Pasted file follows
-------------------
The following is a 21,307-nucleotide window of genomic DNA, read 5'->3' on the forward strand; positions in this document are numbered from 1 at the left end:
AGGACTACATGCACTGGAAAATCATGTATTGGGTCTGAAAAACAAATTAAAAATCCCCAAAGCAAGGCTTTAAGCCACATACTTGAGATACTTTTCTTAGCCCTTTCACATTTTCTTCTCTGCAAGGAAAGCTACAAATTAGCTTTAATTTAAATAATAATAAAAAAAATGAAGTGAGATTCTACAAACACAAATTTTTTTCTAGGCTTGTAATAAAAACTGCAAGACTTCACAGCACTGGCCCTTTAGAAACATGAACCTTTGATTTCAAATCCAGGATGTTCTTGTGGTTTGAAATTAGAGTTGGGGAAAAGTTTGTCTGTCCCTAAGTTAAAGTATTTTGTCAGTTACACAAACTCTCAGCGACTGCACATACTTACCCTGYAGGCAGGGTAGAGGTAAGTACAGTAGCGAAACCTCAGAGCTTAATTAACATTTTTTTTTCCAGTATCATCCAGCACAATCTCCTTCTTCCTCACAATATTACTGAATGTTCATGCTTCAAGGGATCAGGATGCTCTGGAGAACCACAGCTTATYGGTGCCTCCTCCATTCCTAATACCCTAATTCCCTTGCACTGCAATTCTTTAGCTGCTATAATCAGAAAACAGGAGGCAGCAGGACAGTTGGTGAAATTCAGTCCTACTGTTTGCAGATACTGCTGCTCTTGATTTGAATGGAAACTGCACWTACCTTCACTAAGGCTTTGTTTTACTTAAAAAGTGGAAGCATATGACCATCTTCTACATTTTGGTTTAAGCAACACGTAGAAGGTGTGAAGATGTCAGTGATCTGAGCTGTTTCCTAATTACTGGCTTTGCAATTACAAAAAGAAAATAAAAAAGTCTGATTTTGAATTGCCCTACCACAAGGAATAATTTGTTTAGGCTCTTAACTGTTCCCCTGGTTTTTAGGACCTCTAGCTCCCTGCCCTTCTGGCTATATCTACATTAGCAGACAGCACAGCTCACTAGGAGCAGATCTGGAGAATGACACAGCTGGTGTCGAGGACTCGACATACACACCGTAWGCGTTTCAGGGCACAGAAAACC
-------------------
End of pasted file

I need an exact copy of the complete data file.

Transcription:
The following is a 21,307-nucleotide window of genomic DNA, read 5'->3' on the forward strand; positions in this document are numbered from 1 at the left end:
AGGACTACATGCACTGGAAAATCATGTATTGGGTCTGAAAAACAAATTAAAAATCCCCAAAGCAAGGCTTTAAGCCACATACTTGAGATACTTTTCTTAGCCCTTTCACATTTTCTTCTCTGCAAGGAAAGCTACAAATTAGCTTTAATTTAAATAATAATAAAAAAAATGAAGTGAGATTCTACAAACACAAATTTTTTTCTAGGCTTGTAATAAAAACTGCAAGACTTCACAGCACTGGCCCTTTAGAAACATGAACCTTTGATTTCAAATCCAGGATGTTCTTGTGGTTTGAAATTAGAGTTGGGGAAAAGTTTGTCTGTCCCTAAGTTAAAGTATTTTGTCAGTTACACAAACTCTCAGCGACTGCACATACTTACCCTGYAGGCAGGGTAGAGGTAAGTACAGTAGCGAAACCTCAGAGCTTAATTAACATTTTTTTTTCCAGTATCATCCAGCACAATCTCCTTCTTCCTCACAATATTACTGAATGTTCATGCTTCAAGGGATCAGGATGCTCTGGAGAACCACAGCTTATYGGTGCCTCCTCCATTCCTAATACCCTAATTCCCTTGCACTGCAATTCTTTAGCTGCTATAATCAGAAAACAGGAGGCAGCAGGACAGTTGGTGAAATTCAGTCCTACTGTTTGCAGATACTGCTGCTCTTGATTTGAATGGAAACTGCACWTACCTTCACTAAGGCTTTGTTTTACTTAAAAAGTGGAAGCATATGACCATCTTCTACATTTTGGTTTAAGCAACACGTAGAAGGTGTGAAGATGTCAGTGATCTGAGCTGTTTCCTAATTACTGGCTTTGCAATTACAAAAAGAAAATAAAAAAGTCTGATTTTGAATTGCCCTACCACAAGGAATAATTTGTTTAGGCTCTTAACTGTTCCCCTGGTTTTTAGGACCTCTAGCTCCCTGCCCTTCTGGCTATATCTACATTAGCAGACAGCACAGCTCACTAGGAGCAGATCTGGAGAATGACACAGCTGGTGTCGAGGACTCGACATACACACCGTAWGCGTTTCAGGGCACAGAAAACC